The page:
Last night, I dragged my husband with me to the 30 Threads Blogger Bash at the Durham Performing Arts Center (DPAC). For those of you unfamiliar with 30 Threads, it’s a website run by Ginny Skalski, a journalist based in Raleigh, and exists to help us get the goods on which Triangle area websites and blogs are worth a click. As a subscriber to the site, I was already planning to attend this bash and take advantage of the chance to meet bloggers whose sites I’ve enjoyed reading and drum up some more readers for my own. You know, that whole networking thing people talk about. But then, I actually got a nod on 30 Threads this past week, so I was even more excited to go. Being profiled is fun!
I spent this evening attending a discussion at Duke on banjos and their roots in Africa. There are three reasons why I chose to attend:
- I have loved banjos ever since I realized that the melancholic and slightly creepy plucking during the Pirates of the Caribbean ride was, in fact, a banjo.
- Tickets were completely sold out to the “Thrown Down Your Heart” performance tomorrow night with Bela Fleck and a number of musicians from Africa.
- The banjo is from Africa?
I hate snow. Sure, it’s fun to lift your head to the first flakes of the winter but that excitement lasts me for, oh, say a day or two. Which makes living in North Carolina perfect; in the three years we’ve lived here, this past year was the first one that brought any snow accumulation at all. And that melted in a day or two, so I really didn’t have time to complain.
One thing you should know about me, if you don’t yet, is that I take my television seriously. Not so seriously that I’ve actually rewatched DVD sets over and over, Buffy the Vampire Slayer’s musical episode excepted, but enough that I spend lots of time reading other people’s opinions on what it all means. Too much time? Absolutely. But being able to watch shows that delve into our inner selves and explore the spiritual questions we all ask is a simple pleasure for me.
Okay, so it’s been maybe a week since Facebook debuted its new layout. I, for one, love it but I seem to be in the minority. Either that, or the haters are just very vocal about it! So here’s why I love the layout:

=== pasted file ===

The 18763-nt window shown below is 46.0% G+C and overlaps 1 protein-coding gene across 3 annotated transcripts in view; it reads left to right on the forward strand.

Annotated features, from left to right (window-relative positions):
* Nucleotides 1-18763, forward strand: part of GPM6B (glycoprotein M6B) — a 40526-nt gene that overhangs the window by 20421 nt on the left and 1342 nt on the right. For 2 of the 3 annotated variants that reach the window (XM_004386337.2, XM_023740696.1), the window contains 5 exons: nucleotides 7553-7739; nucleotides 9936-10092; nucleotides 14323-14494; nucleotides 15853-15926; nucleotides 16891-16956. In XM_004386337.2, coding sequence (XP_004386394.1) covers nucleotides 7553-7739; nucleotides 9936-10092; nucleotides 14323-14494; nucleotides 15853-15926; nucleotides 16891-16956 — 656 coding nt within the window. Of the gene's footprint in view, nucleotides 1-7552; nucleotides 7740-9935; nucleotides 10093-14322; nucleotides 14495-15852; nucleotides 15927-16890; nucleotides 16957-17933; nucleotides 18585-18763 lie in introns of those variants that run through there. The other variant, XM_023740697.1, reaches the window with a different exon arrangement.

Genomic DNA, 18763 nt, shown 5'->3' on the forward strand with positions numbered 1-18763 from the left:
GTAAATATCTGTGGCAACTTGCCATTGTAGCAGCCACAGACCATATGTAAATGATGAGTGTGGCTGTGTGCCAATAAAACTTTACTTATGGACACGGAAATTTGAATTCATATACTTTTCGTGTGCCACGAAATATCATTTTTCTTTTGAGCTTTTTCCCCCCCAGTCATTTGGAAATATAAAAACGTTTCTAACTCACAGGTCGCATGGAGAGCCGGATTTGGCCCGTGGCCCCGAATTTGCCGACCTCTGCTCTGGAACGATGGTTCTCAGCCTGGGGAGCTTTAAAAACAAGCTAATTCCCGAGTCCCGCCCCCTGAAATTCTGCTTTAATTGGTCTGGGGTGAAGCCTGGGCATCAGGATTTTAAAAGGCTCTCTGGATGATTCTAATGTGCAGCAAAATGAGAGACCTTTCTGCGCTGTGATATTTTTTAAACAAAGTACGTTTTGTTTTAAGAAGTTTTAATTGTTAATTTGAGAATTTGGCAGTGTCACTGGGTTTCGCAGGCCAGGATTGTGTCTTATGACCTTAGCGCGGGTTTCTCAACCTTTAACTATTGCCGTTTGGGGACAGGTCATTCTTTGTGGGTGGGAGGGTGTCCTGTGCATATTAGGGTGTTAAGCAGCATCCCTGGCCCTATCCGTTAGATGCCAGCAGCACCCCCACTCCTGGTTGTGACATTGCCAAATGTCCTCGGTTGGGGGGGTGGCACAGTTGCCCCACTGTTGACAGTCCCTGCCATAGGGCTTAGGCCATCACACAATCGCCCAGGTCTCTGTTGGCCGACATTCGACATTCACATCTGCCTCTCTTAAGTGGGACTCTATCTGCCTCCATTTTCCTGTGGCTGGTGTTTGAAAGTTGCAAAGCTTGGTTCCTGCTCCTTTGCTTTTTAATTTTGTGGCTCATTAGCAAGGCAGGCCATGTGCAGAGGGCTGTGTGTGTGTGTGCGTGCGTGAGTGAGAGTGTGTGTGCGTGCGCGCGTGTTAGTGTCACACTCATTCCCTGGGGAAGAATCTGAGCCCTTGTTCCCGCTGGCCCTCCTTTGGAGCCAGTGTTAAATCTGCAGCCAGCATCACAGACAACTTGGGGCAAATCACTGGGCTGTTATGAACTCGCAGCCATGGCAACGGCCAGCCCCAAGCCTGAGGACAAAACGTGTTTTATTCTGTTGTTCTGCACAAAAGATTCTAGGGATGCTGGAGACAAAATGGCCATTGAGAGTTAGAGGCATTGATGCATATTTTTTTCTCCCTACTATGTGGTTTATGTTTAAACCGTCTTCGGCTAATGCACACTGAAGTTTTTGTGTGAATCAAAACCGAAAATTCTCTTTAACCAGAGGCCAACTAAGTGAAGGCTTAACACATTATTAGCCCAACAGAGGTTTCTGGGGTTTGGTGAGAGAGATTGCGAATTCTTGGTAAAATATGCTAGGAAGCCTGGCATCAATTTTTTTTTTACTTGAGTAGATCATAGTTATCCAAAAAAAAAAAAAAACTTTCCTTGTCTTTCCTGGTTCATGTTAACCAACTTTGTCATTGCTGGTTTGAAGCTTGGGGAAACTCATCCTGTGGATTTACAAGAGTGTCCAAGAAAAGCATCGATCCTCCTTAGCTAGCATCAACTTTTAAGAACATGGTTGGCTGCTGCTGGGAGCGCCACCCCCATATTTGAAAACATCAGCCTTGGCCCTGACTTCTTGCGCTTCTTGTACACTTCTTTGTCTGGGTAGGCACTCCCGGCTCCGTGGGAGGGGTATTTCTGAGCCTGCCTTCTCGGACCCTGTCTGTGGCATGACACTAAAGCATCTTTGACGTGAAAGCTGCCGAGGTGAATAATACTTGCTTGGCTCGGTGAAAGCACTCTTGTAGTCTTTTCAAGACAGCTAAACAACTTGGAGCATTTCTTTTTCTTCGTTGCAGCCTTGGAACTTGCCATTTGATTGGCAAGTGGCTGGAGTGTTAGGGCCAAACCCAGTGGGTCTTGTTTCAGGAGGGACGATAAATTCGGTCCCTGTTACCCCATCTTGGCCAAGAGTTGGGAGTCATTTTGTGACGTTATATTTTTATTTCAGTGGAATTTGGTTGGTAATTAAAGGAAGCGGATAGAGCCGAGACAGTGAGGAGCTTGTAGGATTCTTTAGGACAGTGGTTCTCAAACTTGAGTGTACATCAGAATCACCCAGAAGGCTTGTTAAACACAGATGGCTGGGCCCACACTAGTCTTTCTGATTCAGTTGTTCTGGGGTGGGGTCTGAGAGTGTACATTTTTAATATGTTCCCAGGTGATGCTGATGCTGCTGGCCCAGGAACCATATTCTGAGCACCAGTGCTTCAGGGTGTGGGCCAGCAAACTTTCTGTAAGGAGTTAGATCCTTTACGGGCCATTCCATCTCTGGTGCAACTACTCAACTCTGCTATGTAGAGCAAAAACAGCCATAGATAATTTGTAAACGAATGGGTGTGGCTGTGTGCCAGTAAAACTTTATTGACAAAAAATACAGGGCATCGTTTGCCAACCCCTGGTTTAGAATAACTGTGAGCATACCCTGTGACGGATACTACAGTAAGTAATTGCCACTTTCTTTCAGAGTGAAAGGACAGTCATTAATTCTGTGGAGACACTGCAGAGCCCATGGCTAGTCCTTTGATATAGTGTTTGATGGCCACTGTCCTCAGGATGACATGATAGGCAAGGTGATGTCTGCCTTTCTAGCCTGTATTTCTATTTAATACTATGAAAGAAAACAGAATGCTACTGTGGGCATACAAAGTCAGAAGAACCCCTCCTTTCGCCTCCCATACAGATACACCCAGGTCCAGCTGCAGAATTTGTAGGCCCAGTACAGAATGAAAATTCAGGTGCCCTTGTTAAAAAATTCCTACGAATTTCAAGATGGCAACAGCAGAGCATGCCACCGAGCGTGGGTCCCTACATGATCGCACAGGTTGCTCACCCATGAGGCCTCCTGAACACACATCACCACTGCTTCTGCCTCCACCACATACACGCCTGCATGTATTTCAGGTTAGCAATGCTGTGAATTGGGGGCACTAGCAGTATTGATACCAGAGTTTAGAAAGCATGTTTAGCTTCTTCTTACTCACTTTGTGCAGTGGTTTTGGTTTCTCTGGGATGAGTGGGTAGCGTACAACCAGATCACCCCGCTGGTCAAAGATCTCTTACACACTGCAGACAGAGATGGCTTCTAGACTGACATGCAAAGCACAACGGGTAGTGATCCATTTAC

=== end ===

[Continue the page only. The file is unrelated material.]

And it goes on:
The Receptionist by Adam Bock
Manbites Dog Theater Company, Downtown Durham
2/12-2/28/09 Yes, you already missed it.
I received the flyer for The Receptionist about 2 months ago and was instantly intrigued by the woman at the desk with pens, phones, and staplers at her command. I felt a kinship with her as most of my post-college career has been in similar positions. So I asked Ben, “Can we go?” He said, “Fine” but qualified it with a loud sigh. Undeterred, I bought tickets and we went Friday night.
The acting was fantastic. All the main actors were masters of facial expressions and while I still have no idea why the audience found his opening monologue about fly fishing hilarious, Carl Martin, who played Mr. Raymond, did just fine though he was not quite as appealing as the other three. Marcia Edmundson, who played the receptionist, Beverly, definitely was the star of the evening. Her little “hmms” and other noises were essential for conveying the judgmental, yet good-natured character. She maintained a believable aura of ignorance until the very end, even as she found herself in the harsh light of the central office.
As I glanced at my kitchen calendar this morning, I noticed I forgot my cousin Daniel’s birthday last week. Sorry Daniel! I usually like to send cards to people for their birthdays but have recently found myself settling for leaving messages on a Facebook wall or sending a super poke full of balloons. If I’m feeling really industrious, I might seek out an e-card with songs and animation.
Caution, for those not up-to-date with Battlestar Galactica, you may not want to read this.
I’ve been browsing through my copy of Writer’s Market, marking the listings for magazines that might be a good fit for my work so I can research them to find out. A good number of the magazines that publish fiction stress the importance of well-formed characters. Of course, any creative writing instructor will tell you that and I have been instructed in a number of techniques for creating characters in the past, mostly doing free writes on their background or conducting an interview with the character in your head. I’ve even forced groups of junior and upper high schoolers to complete character free writes and questionnaires while prepping for drama group practices back in the day.
Reyn Bowman, director of the visitor’s bureau for Durham and author of the Bull City Mutterings Blog, posted a piece about the family cemeteries that dot the Durham landscape. Apparently, I haven’t been imagining things; there are an awful lot of small cemeteries in this region.
I’ve always been fascinated by graveyards. I love to spend a quiet afternoon in them, though I rarely do. The last one I frequented with any regularity was a little Jewish cemetery within walking distance of The Archer House, where I spent my last two years of college. I don’t remember how I know it was a Jewish cemetery but I do remember that a cat used to jump in and out of the headstones occasionally, which was obviously a big draw for a pet-starved college student.
I’ve often wondered, while plugging away at a computer under the fluorescent lights of doom, how businesses can be successful and only stay open during the daylight hours. I’ve always thought that most of us consumers are chained inside buildings at work or school from first light until the sun has set. But just while listening at my window this past week, I’ve determined that, strangely, about half of our neighbors are also home during the day.